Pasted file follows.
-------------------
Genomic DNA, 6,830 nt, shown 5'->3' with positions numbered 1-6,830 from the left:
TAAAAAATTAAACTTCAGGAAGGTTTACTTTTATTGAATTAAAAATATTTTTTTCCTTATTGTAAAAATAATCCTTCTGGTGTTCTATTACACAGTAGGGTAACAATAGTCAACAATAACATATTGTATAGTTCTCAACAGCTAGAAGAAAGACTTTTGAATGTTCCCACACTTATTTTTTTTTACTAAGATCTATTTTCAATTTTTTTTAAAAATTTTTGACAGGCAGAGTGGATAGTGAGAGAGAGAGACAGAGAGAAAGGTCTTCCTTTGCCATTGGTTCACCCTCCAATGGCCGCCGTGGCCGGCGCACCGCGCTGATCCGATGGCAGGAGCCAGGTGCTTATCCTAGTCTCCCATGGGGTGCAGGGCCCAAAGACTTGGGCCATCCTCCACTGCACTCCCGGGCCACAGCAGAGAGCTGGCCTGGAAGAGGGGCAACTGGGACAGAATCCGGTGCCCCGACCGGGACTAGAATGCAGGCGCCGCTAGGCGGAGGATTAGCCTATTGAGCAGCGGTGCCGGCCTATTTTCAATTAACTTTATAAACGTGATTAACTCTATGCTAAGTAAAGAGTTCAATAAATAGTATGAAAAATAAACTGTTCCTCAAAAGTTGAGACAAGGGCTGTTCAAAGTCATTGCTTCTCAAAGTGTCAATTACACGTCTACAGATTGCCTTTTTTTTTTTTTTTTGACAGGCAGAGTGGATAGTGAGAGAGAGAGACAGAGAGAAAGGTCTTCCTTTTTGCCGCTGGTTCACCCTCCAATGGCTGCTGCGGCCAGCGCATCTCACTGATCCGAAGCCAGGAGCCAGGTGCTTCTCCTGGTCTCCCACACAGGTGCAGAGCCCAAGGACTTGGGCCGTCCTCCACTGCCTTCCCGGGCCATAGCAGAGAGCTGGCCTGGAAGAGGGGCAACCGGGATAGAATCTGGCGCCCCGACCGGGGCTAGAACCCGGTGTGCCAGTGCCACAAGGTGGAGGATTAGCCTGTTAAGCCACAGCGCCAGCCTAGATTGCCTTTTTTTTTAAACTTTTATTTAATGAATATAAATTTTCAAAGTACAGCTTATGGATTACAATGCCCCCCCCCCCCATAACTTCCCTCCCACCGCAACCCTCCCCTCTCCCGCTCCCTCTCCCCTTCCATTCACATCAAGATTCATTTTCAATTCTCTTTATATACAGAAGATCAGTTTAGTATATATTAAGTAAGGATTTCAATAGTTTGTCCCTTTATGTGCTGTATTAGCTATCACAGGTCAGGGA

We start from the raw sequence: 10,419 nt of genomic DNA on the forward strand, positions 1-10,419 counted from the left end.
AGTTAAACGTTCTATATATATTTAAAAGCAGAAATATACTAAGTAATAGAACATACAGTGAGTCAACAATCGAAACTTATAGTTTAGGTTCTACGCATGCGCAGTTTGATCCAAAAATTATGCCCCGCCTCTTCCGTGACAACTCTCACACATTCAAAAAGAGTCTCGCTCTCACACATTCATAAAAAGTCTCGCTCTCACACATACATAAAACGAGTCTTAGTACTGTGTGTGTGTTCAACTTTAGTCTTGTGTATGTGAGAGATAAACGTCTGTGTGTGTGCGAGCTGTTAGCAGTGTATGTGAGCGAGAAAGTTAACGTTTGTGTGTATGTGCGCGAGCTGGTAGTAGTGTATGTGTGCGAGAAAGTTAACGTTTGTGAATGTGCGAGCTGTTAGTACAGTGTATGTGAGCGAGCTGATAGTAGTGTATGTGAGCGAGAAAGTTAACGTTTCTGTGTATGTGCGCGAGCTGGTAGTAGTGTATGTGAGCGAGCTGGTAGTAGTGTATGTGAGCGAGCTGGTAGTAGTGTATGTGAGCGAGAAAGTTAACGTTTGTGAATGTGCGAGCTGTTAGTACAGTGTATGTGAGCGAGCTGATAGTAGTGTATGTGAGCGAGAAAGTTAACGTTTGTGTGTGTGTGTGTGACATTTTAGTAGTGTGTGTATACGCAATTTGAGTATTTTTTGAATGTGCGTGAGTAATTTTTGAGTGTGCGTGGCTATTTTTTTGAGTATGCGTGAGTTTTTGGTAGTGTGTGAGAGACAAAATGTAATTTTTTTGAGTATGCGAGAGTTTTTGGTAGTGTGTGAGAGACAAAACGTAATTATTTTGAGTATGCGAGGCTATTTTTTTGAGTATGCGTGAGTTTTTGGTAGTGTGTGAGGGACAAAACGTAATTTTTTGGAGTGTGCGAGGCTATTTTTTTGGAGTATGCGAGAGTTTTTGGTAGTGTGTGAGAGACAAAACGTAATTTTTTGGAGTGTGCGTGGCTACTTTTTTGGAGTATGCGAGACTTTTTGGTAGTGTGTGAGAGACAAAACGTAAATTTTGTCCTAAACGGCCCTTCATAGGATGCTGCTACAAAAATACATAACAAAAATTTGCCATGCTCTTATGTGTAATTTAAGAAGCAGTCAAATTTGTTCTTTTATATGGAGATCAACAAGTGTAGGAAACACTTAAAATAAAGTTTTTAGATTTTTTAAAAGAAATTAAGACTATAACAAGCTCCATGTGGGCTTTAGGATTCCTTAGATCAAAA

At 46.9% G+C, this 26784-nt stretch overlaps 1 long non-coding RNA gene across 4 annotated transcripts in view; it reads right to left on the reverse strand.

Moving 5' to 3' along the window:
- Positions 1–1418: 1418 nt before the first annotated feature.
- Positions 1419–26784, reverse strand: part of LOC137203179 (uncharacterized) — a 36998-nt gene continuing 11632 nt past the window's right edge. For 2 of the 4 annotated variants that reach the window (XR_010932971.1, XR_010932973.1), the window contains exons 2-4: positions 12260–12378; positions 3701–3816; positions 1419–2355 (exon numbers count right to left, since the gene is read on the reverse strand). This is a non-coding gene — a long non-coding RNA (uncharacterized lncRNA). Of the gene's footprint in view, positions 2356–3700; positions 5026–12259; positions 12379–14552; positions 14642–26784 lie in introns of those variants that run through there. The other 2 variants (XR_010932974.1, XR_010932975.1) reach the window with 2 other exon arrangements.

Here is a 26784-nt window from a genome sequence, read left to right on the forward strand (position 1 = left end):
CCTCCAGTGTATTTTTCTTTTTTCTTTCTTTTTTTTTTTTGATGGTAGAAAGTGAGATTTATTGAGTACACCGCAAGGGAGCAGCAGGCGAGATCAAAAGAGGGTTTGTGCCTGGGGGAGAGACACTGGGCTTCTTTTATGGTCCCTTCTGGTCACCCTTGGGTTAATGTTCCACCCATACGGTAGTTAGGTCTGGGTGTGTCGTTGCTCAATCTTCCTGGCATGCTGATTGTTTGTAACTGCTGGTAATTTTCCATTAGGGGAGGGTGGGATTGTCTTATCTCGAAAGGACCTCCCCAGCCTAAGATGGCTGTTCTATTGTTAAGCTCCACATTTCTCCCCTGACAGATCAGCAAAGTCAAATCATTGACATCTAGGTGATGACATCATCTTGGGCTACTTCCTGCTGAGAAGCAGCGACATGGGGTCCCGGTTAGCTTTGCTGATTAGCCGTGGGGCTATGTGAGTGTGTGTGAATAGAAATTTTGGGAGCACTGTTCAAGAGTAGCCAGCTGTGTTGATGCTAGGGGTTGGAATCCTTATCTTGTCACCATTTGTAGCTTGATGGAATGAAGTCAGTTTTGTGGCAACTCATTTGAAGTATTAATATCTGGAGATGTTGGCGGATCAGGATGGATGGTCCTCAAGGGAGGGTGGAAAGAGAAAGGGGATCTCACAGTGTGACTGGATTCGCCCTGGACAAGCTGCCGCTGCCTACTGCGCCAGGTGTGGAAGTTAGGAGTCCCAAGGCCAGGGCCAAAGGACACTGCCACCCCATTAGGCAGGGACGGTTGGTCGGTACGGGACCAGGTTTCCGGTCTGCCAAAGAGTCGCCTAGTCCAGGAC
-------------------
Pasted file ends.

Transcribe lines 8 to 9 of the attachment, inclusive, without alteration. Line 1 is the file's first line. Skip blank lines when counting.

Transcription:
- Positions 1419–26784, reverse strand: part of LOC137203179 (uncharacterized) — a 36998-nt gene continuing 11632 nt past the window's right edge. For 2 of the 4 annotated variants that reach the window (XR_010932971.1, XR_010932973.1), the window contains exons 2-4: positions 12260–12378; positions 3701–3816; positions 1419–2355 (exon numbers count right to left, since the gene is read on the reverse strand). This is a non-coding gene — a long non-coding RNA (uncharacterized lncRNA). Of the gene's footprint in view, positions 2356–3700; positions 5026–12259; positions 12379–14552; positions 14642–26784 lie in introns of those variants that run through there. The other 2 variants (XR_010932974.1, XR_010932975.1) reach the window with 2 other exon arrangements.

Here is a 26784-nt window from a genome sequence, read left to right on the forward strand (position 1 = left end):